Thursday, May 31, 2007

When I was picking up seasoning for our last crawfish boil of the season this past weekend, I ran across a sazon by McCormick. So tonight I am cooking Francesca's bean recipe to have with ribs tomorrow.

Sounds good, eh?

UPDATE: Let me try this recipe again at another time. Those sun-dried tomatoes were too old. Talk about a "whang."

Sorry, Francesca. I'll do better next time.

Wednesday, May 30, 2007

This spending to mitigate global warming seems to really work.

Here at 4:30 p.m. on the 30th day of May it's only 83F outside. The average for this date is 86F. See?
New Windows

Four gentlemen showed up at 10:15, installed nine windows (three of them double), and were cleaned up and packed to go at a quarter to three.

They were a courteous group, and more importantly, were courteous to each other.

UPDATE: Why no mintons? I was outvoted on dividers for the windows. Windows do work two ways, and the men in my family want to see out.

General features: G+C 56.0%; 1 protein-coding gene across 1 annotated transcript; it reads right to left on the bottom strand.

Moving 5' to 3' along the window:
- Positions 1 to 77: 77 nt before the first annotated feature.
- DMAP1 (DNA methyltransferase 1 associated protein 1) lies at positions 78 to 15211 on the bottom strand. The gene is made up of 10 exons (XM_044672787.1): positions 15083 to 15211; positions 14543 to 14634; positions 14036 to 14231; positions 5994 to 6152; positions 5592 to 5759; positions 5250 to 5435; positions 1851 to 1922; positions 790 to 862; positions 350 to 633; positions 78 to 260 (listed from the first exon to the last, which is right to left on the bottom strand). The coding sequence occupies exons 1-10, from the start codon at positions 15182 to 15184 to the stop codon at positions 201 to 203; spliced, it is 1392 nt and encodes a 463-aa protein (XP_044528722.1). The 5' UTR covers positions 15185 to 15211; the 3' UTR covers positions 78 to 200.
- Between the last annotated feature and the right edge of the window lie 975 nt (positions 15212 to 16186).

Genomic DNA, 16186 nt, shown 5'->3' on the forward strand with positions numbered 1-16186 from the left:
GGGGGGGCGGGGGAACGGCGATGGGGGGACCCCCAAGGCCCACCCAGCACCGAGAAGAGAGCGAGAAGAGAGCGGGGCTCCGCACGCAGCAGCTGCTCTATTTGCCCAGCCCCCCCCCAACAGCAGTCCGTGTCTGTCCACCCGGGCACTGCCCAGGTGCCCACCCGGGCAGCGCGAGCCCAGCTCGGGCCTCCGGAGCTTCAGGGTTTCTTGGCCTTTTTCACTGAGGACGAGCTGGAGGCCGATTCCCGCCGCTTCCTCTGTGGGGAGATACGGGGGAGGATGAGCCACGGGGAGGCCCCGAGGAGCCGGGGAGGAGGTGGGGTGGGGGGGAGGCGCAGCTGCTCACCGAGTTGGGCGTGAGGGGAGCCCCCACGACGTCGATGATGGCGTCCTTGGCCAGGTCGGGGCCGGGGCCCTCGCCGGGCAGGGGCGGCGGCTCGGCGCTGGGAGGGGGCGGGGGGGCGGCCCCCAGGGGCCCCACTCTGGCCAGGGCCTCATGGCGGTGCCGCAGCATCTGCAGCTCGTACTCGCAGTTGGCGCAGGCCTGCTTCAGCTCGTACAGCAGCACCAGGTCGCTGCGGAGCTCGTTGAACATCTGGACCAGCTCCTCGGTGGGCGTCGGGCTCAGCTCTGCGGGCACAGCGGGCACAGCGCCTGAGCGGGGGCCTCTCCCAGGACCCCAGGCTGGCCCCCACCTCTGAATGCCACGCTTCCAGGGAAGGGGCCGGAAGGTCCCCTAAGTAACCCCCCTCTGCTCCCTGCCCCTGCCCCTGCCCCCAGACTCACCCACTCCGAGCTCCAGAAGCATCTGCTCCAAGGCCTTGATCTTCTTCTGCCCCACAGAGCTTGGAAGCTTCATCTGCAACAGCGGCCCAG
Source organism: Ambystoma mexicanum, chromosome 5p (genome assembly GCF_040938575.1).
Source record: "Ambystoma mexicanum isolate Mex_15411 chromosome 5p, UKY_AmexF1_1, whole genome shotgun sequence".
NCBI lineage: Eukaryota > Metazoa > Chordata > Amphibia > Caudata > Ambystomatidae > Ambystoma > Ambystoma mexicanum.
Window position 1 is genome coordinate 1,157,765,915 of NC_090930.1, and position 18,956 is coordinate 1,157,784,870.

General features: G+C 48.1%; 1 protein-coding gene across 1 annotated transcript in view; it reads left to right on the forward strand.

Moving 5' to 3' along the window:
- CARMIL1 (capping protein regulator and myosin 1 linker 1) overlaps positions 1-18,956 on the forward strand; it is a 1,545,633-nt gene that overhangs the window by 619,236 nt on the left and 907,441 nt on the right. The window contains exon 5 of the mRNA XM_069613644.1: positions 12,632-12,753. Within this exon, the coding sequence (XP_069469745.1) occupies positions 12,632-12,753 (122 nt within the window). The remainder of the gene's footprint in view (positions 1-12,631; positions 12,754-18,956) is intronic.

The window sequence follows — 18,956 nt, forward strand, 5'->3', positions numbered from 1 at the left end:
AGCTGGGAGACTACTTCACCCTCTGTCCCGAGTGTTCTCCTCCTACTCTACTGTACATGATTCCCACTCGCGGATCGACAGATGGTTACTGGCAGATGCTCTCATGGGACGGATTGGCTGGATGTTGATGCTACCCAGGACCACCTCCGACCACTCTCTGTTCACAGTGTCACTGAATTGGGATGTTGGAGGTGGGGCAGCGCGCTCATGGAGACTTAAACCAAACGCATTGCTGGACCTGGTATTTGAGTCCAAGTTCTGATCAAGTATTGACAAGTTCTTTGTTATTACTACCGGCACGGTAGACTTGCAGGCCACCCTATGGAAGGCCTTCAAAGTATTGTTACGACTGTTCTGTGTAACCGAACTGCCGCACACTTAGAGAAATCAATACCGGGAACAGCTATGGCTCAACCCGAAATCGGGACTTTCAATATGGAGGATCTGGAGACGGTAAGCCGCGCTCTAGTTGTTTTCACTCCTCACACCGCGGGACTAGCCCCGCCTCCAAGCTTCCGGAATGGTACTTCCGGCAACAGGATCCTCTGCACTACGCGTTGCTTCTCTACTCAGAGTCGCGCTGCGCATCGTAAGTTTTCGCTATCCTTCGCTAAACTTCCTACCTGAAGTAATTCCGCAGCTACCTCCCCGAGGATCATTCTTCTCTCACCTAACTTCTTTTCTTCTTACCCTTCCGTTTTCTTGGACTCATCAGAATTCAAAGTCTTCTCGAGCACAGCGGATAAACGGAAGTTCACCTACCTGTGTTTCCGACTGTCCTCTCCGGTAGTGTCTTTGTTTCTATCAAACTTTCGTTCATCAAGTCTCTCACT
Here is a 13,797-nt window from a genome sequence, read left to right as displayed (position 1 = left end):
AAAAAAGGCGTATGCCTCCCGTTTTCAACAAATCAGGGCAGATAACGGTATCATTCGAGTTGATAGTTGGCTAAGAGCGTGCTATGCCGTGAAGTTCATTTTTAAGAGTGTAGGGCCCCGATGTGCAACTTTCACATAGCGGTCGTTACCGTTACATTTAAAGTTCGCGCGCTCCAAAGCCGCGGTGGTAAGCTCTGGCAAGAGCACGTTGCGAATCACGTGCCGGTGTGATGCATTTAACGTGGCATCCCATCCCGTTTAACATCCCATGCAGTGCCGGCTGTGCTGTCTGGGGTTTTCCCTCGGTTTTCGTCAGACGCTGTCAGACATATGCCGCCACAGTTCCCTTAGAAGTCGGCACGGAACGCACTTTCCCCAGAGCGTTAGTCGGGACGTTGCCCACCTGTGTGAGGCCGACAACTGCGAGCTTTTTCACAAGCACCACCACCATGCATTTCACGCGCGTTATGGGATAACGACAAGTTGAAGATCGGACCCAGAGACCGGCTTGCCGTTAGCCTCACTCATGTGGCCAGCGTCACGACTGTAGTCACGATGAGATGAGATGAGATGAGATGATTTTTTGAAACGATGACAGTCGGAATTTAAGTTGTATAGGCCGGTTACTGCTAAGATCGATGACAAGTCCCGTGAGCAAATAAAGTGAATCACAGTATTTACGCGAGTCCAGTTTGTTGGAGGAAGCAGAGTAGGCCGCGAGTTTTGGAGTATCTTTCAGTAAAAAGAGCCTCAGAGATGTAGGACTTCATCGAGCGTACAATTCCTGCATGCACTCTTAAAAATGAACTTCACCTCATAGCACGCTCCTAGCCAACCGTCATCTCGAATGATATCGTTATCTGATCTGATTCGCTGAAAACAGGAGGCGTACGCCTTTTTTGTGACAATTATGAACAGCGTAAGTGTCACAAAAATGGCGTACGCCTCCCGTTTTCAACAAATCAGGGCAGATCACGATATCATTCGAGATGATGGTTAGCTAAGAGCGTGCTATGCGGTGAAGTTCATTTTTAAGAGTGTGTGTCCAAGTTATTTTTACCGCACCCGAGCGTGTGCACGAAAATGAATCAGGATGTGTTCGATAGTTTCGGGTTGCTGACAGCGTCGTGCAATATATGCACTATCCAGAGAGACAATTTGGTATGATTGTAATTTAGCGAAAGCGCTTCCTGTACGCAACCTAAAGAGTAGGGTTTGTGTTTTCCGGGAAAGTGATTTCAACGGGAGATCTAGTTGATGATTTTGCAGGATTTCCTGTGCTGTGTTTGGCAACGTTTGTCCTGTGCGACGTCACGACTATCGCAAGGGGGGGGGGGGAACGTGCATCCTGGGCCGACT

Tuesday, May 29, 2007

The installers are here.

Joe Miller has 28 years in the business. Good deal.

Well, let's hope today is the day. Or it might be tomorrow.

UPDATE: Tomorrow and tomorrow and tomorrow creeps in this petty pace from day to day, to the last syllable of recorded time...

Monday, May 28, 2007

Memorial Day Parade

Julie Finley of The Natchez Democrat wrote a short history of the local Memorial Day parade here. The drummers practice in the neighborhood near us for a few weeks before the day. Since I have the camcorder, I thought I'd go see and share.

This tape shows where the parade emerges from the neighborhood, and a shot as the marchers start to cross the Mississippi bridge.

And despite my voice I wasn't drunk. I was distracted. I've never thought of filming a public event.

(3 minutes)

Sunday, May 27, 2007

Time to Lighten Up

I like the look of this template, and can read it well enough, but what about you? I am worn out with boxes and hard colors.

Comment capability might or might not appear with this post.

UPDATE: Well, that's good. But I didn't save my other template and I have a lot of catching up to do.